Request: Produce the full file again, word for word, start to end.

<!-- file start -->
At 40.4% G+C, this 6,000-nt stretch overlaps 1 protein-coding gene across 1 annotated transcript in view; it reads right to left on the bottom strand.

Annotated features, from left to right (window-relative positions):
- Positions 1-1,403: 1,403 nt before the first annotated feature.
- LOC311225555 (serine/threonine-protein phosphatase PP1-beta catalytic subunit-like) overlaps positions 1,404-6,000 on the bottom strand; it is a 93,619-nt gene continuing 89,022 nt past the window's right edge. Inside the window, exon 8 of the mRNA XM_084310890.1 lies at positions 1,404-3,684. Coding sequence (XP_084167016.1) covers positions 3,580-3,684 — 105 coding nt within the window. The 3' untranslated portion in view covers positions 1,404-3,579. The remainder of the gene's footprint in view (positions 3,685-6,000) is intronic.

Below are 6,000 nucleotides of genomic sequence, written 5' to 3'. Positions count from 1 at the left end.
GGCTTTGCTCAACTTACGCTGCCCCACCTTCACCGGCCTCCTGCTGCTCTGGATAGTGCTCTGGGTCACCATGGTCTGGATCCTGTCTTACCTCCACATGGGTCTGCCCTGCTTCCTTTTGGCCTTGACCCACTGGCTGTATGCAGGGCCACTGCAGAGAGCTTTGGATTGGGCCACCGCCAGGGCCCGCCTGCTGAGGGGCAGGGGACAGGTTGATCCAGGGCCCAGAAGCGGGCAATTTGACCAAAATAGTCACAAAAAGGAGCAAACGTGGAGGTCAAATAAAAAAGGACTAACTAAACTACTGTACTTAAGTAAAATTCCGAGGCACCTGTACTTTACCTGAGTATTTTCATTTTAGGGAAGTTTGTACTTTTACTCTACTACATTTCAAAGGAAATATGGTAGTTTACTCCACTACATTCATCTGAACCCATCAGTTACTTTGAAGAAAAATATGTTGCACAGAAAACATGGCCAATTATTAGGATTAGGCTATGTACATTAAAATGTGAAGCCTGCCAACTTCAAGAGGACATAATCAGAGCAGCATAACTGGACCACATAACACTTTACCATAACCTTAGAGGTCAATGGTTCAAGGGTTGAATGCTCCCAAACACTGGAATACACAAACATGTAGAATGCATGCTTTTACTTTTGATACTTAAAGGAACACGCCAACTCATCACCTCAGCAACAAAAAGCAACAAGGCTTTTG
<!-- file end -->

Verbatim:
At 40.4% G+C, this 6,000-nt stretch overlaps 1 protein-coding gene across 1 annotated transcript in view; it reads right to left on the bottom strand.

Annotated features, from left to right (window-relative positions):
- Positions 1-1,403: 1,403 nt before the first annotated feature.
- LOC311225555 (serine/threonine-protein phosphatase PP1-beta catalytic subunit-like) overlaps positions 1,404-6,000 on the bottom strand; it is a 93,619-nt gene continuing 89,022 nt past the window's right edge. Inside the window, exon 8 of the mRNA XM_084310890.1 lies at positions 1,404-3,684. Coding sequence (XP_084167016.1) covers positions 3,580-3,684 — 105 coding nt within the window. The 3' untranslated portion in view covers positions 1,404-3,579. The remainder of the gene's footprint in view (positions 3,685-6,000) is intronic.

Below are 6,000 nucleotides of genomic sequence, written 5' to 3'. Positions count from 1 at the left end.
GGCTTTGCTCAACTTACGCTGCCCCACCTTCACCGGCCTCCTGCTGCTCTGGATAGTGCTCTGGGTCACCATGGTCTGGATCCTGTCTTACCTCCACATGGGTCTGCCCTGCTTCCTTTTGGCCTTGACCCACTGGCTGTATGCAGGGCCACTGCAGAGAGCTTTGGATTGGGCCACCGCCAGGGCCCGCCTGCTGAGGGGCAGGGGACAGGTTGATCCAGGGCCCAGAAGCGGGCAATTTGACCAAAATAGTCACAAAAAGGAGCAAACGTGGAGGTCAAATAAAAAAGGACTAACTAAACTACTGTACTTAAGTAAAATTCCGAGGCACCTGTACTTTACCTGAGTATTTTCATTTTAGGGAAGTTTGTACTTTTACTCTACTACATTTCAAAGGAAATATGGTAGTTTACTCCACTACATTCATCTGAACCCATCAGTTACTTTGAAGAAAAATATGTTGCACAGAAAACATGGCCAATTATTAGGATTAGGCTATGTACATTAAAATGTGAAGCCTGCCAACTTCAAGAGGACATAATCAGAGCAGCATAACTGGACCACATAACACTTTACCATAACCTTAGAGGTCAATGGTTCAAGGGTTGAATGCTCCCAAACACTGGAATACACAAACATGTAGAATGCATGCTTTTACTTTTGATACTTAAAGGAACACGCCAACTCATCACCTCAGCAACAAAAAGCAACAAGGCTTTTG